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Researchers found that between 1990 to 2011, the number of hospital emergency room cases related to toys increased from 121,249 to 195,363.

Top culprits:

· scooters had injury rates of 40 percent

· Other common culprits included toy food and toy guns.


Parents need to be aware of the precautions that should be taken for certain toys to help prevent an injury.

· Children should be supervised at all times

· Keep floors free of toys and obstructions that can be tripped over

· Always use a securely fitted safety harness in a pram, pushchair or highchair

· Never leave babies unattended on raised surfaces

· Do not place baby bouncers on raised surfaces – they could fall off with the movement of the baby

· The use of baby-walkers and table-mounted high chairs is not recommended.

· Buy toys only from recognized outlets;

· Make sure the toy is suitable for the child, check the age range;

· Be particularly careful with toys for children under three;

· Be wary of young children playing with older children’s toys;

· Check for loose hair and small parts, sharp edges and points;

· Ensure that garden swings and slides are robust and are not a strangulation hazard;

· Check toys regularly for wear and repair or dispose of them where necessary;

· Follow the instructions and warnings provided with toys;

Children differ in their rate of development but the information below is a guide to development stages:

Age Development Advice
0-6 months Wriggle and kick, grasp, suck, roll over. Do not leave on a raised surface.
6mths-1 yr Stand, sit, crawl, put things in mouth. Keep small objects and dangerous substances out of reach
1-2 years Move about, reach things high up, and find hidden objects, walk, and climb. Never leave alone, place hot drinks out of reach, use a fireguard and stair gates
2-3 years Be adventurous, climb higher, pull and twist things, watch and copy. Be a good role model and be watchful. Place matches and lighters out of sight and reach.
3-4 years Use grown-up things, be helpful, understand instructions, be adventurous, explore, walk downstairs alone. Continue to be a good role model, keep being watchful but start safety training.
4-5 years Play exciting games, can be independent, ride a bike, enjoy stories They can actually plan to do things and carry it out. Rules are very important to them, as long as everybody keeps to the same ones. They enjoy learning. Continue safety training.
5-8 years Will be subject to peer pressure and will still forget things. Still need supervision, guidance and support.

SOURCE: The study was published in the journal, Clinical Pediatrics., http://www.rospa.com

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Toys are enjoyable and fun thing for the children. Whether kids are playing with toys or building a Lego car or using his brains to put forward a puzzle, safety should be there in all these toys.

Everyday 500 kids are injured with these toys. 181,500 children were treated in emergency room in 2010, for toy-related injuries. Half of them were under 4 years. Every 101 minutes a child dies in United States from an unintentional injury.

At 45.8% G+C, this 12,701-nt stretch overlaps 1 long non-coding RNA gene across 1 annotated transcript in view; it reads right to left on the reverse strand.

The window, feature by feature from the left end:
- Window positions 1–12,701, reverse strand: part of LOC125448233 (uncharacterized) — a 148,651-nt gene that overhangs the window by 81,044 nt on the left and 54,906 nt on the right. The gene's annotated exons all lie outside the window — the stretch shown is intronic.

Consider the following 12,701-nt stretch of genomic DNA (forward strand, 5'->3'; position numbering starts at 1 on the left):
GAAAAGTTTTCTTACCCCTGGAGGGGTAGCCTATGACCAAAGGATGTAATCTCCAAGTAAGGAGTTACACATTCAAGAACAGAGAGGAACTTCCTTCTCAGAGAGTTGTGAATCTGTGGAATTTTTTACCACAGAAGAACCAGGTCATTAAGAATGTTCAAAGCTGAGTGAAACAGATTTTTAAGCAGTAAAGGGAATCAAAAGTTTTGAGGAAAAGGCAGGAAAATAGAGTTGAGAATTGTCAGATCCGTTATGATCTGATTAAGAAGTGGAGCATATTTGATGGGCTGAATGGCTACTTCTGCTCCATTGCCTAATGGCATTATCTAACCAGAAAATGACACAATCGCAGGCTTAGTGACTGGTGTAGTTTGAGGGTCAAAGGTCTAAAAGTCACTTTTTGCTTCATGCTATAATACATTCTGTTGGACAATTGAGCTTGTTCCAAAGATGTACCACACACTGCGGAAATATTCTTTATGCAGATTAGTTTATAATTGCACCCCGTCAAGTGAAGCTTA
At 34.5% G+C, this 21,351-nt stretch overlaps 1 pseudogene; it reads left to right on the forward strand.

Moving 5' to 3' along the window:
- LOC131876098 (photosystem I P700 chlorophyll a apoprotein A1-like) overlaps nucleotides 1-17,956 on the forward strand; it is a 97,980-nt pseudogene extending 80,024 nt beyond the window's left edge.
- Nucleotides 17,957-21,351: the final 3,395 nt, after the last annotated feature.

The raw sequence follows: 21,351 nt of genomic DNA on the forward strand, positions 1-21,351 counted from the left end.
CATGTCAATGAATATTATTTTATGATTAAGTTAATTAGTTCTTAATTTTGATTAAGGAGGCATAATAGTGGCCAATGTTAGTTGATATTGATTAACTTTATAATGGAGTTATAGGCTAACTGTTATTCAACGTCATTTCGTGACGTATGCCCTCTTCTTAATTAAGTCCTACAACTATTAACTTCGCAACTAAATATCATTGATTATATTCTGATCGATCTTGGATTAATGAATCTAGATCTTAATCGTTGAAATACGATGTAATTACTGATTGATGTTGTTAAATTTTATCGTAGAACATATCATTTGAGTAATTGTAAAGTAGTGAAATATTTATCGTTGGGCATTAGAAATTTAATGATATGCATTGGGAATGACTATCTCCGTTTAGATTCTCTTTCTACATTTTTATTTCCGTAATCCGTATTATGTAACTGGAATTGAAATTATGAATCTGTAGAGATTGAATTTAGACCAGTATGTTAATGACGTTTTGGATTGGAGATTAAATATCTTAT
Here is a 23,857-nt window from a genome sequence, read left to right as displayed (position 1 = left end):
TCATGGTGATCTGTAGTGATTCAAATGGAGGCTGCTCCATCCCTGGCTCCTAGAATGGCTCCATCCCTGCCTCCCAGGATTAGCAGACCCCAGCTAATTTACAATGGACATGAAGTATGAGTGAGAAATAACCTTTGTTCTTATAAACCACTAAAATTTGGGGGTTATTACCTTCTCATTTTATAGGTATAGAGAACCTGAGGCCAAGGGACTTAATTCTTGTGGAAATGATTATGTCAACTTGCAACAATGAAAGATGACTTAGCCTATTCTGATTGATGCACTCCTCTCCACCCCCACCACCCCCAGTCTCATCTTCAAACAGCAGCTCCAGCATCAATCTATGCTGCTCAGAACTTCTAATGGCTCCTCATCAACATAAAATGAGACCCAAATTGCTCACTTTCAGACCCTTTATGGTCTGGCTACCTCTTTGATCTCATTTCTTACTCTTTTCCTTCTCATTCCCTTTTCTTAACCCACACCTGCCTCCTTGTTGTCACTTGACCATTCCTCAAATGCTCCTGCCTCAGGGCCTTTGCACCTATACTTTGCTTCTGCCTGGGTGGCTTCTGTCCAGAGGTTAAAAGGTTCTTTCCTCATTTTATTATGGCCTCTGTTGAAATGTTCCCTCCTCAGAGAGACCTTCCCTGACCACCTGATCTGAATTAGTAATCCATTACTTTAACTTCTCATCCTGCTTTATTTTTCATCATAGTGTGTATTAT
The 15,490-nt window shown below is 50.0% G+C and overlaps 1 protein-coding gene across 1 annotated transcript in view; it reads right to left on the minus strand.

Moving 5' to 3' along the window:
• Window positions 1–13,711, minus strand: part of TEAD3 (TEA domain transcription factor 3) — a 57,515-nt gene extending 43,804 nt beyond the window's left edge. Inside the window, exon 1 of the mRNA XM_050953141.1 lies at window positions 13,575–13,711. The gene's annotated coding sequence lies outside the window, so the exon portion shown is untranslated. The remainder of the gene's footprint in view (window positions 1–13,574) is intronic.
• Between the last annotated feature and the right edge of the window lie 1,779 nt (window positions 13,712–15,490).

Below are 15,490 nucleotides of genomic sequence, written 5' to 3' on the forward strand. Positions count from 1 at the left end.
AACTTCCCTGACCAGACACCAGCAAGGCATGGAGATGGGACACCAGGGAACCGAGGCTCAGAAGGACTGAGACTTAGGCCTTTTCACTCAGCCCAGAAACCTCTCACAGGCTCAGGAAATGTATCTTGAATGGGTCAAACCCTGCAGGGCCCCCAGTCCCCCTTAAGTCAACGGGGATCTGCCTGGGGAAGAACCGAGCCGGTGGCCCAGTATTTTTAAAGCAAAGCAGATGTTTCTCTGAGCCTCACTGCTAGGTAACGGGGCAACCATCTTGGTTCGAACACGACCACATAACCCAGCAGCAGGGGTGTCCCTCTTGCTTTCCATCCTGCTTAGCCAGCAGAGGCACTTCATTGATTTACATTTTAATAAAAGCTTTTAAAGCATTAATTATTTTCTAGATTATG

Injuries are a big concern. Besides hefty emergency department bills, missed schools, disabilities and caring for these sick kids all cause a big problem.

Tips to be safe with toys.

• Buying safe toys for young children means it need to match their stages of development and emerging activities.

• When buying the toy consider the age. Spend some time to read the instructions and buy the toy appropriate for the child.

• Always check for any small parts or choking hazards before settling for the toy.

• Games which have smaller pieces are a great game for older kids. But they are all choking hazards younger ones. You should keep extra vigil when your child is dealing with such toys.

• When the playtime is over, all the toys should go inside a big basket or bin type of containers. There should not be any holes or hinges to hurt the kids.

• Bike, skateboards, scooter and other riding equipment need a helmet to keep the child safe.

• Check for damaged toys. Repair them in time.

• Electrical toys are a potential burn hazard. Children under 8 should not use toys with electrical plugs and batteries.

• Riding toys, galloping horses, bouncing balls all should be supervised. There are chances of kids falling from those and getting hurt.

• Magnets and toy boats on water also should be supervised.

• Toys need to be washable and non-toxic ones because all toys eventually end up in baby’s mouth.

• Children love to play with toys and pull them apart. So shop for only sturdy toys.

• Stay away from loose strings or cords because they can become tangled around baby’s neck.

• You should need to look for sharp parts and splinters when buying toys.

• You want your children to follow Einstein’s footsteps. So avoid non-age appropriate, inflammable and toxic and which include dangerous chemicals.

Above all, enjoy the time with your child by playing with them and their toys.